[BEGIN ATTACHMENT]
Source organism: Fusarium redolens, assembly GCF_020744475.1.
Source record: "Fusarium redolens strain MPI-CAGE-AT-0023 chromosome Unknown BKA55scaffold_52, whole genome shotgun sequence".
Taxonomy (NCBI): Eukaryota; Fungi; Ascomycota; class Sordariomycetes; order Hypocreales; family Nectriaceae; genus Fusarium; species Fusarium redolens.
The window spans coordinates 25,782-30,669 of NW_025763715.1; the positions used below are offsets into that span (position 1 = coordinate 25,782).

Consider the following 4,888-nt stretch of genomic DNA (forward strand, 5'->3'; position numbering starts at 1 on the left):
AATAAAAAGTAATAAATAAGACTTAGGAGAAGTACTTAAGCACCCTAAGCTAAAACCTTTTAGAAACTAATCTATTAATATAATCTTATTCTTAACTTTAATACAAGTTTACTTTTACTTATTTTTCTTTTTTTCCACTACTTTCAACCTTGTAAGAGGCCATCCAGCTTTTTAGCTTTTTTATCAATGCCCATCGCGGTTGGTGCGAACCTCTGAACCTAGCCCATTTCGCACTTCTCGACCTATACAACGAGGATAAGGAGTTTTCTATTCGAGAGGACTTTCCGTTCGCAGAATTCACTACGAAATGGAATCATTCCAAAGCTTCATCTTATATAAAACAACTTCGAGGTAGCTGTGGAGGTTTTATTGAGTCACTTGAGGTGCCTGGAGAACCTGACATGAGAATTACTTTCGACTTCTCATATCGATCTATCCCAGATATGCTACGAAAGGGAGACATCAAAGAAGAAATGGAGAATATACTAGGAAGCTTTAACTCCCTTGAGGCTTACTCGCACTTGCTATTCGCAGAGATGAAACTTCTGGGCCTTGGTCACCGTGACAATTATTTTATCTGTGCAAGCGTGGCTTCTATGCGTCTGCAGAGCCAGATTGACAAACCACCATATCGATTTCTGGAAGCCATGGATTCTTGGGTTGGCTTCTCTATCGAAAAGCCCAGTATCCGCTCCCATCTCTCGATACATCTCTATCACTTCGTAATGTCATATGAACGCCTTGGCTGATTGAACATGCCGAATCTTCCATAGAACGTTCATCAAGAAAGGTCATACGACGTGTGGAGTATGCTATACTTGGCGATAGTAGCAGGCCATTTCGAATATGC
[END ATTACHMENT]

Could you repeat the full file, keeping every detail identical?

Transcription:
Source organism: Fusarium redolens, assembly GCF_020744475.1.
Source record: "Fusarium redolens strain MPI-CAGE-AT-0023 chromosome Unknown BKA55scaffold_52, whole genome shotgun sequence".
Taxonomy (NCBI): Eukaryota; Fungi; Ascomycota; class Sordariomycetes; order Hypocreales; family Nectriaceae; genus Fusarium; species Fusarium redolens.
The window spans coordinates 25,782-30,669 of NW_025763715.1; the positions used below are offsets into that span (position 1 = coordinate 25,782).

Consider the following 4,888-nt stretch of genomic DNA (forward strand, 5'->3'; position numbering starts at 1 on the left):
AATAAAAAGTAATAAATAAGACTTAGGAGAAGTACTTAAGCACCCTAAGCTAAAACCTTTTAGAAACTAATCTATTAATATAATCTTATTCTTAACTTTAATACAAGTTTACTTTTACTTATTTTTCTTTTTTTCCACTACTTTCAACCTTGTAAGAGGCCATCCAGCTTTTTAGCTTTTTTATCAATGCCCATCGCGGTTGGTGCGAACCTCTGAACCTAGCCCATTTCGCACTTCTCGACCTATACAACGAGGATAAGGAGTTTTCTATTCGAGAGGACTTTCCGTTCGCAGAATTCACTACGAAATGGAATCATTCCAAAGCTTCATCTTATATAAAACAACTTCGAGGTAGCTGTGGAGGTTTTATTGAGTCACTTGAGGTGCCTGGAGAACCTGACATGAGAATTACTTTCGACTTCTCATATCGATCTATCCCAGATATGCTACGAAAGGGAGACATCAAAGAAGAAATGGAGAATATACTAGGAAGCTTTAACTCCCTTGAGGCTTACTCGCACTTGCTATTCGCAGAGATGAAACTTCTGGGCCTTGGTCACCGTGACAATTATTTTATCTGTGCAAGCGTGGCTTCTATGCGTCTGCAGAGCCAGATTGACAAACCACCATATCGATTTCTGGAAGCCATGGATTCTTGGGTTGGCTTCTCTATCGAAAAGCCCAGTATCCGCTCCCATCTCTCGATACATCTCTATCACTTCGTAATGTCATATGAACGCCTTGGCTGATTGAACATGCCGAATCTTCCATAGAACGTTCATCAAGAAAGGTCATACGACGTGTGGAGTATGCTATACTTGGCGATAGTAGCAGGCCATTTCGAATATGC